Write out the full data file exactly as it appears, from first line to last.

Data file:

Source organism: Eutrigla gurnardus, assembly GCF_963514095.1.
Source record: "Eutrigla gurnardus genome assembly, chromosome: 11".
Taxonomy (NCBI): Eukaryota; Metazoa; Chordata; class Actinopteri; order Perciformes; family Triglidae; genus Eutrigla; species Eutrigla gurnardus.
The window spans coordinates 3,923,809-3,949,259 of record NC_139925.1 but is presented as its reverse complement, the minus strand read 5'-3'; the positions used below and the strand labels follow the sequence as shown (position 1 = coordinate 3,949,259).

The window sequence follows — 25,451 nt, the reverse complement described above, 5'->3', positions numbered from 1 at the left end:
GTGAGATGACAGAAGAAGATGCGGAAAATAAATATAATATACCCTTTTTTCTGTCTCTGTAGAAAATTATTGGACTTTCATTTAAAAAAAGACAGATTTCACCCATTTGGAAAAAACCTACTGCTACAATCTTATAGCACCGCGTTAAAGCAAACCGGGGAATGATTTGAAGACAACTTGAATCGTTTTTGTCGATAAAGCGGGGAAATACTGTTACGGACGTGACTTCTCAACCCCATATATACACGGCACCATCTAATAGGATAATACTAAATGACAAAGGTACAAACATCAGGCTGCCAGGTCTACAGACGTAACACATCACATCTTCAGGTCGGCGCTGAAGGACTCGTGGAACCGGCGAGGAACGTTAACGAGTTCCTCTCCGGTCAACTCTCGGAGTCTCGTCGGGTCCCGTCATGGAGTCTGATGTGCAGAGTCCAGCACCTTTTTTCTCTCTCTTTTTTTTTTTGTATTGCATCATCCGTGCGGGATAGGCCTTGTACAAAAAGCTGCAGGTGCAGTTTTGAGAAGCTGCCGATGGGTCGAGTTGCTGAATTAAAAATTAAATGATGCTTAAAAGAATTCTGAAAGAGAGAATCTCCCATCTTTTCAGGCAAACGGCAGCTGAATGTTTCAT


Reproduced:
Source organism: Eutrigla gurnardus, assembly GCF_963514095.1.
Source record: "Eutrigla gurnardus genome assembly, chromosome: 11".
Taxonomy (NCBI): Eukaryota; Metazoa; Chordata; class Actinopteri; order Perciformes; family Triglidae; genus Eutrigla; species Eutrigla gurnardus.
The window spans coordinates 3,923,809-3,949,259 of record NC_139925.1 but is presented as its reverse complement, the minus strand read 5'-3'; the positions used below and the strand labels follow the sequence as shown (position 1 = coordinate 3,949,259).

The window sequence follows — 25,451 nt, the reverse complement described above, 5'->3', positions numbered from 1 at the left end:
GTGAGATGACAGAAGAAGATGCGGAAAATAAATATAATATACCCTTTTTTCTGTCTCTGTAGAAAATTATTGGACTTTCATTTAAAAAAAGACAGATTTCACCCATTTGGAAAAAACCTACTGCTACAATCTTATAGCACCGCGTTAAAGCAAACCGGGGAATGATTTGAAGACAACTTGAATCGTTTTTGTCGATAAAGCGGGGAAATACTGTTACGGACGTGACTTCTCAACCCCATATATACACGGCACCATCTAATAGGATAATACTAAATGACAAAGGTACAAACATCAGGCTGCCAGGTCTACAGACGTAACACATCACATCTTCAGGTCGGCGCTGAAGGACTCGTGGAACCGGCGAGGAACGTTAACGAGTTCCTCTCCGGTCAACTCTCGGAGTCTCGTCGGGTCCCGTCATGGAGTCTGATGTGCAGAGTCCAGCACCTTTTTTCTCTCTCTTTTTTTTTTTGTATTGCATCATCCGTGCGGGATAGGCCTTGTACAAAAAGCTGCAGGTGCAGTTTTGAGAAGCTGCCGATGGGTCGAGTTGCTGAATTAAAAATTAAATGATGCTTAAAAGAATTCTGAAAGAGAGAATCTCCCATCTTTTCAGGCAAACGGCAGCTGAATGTTTCAT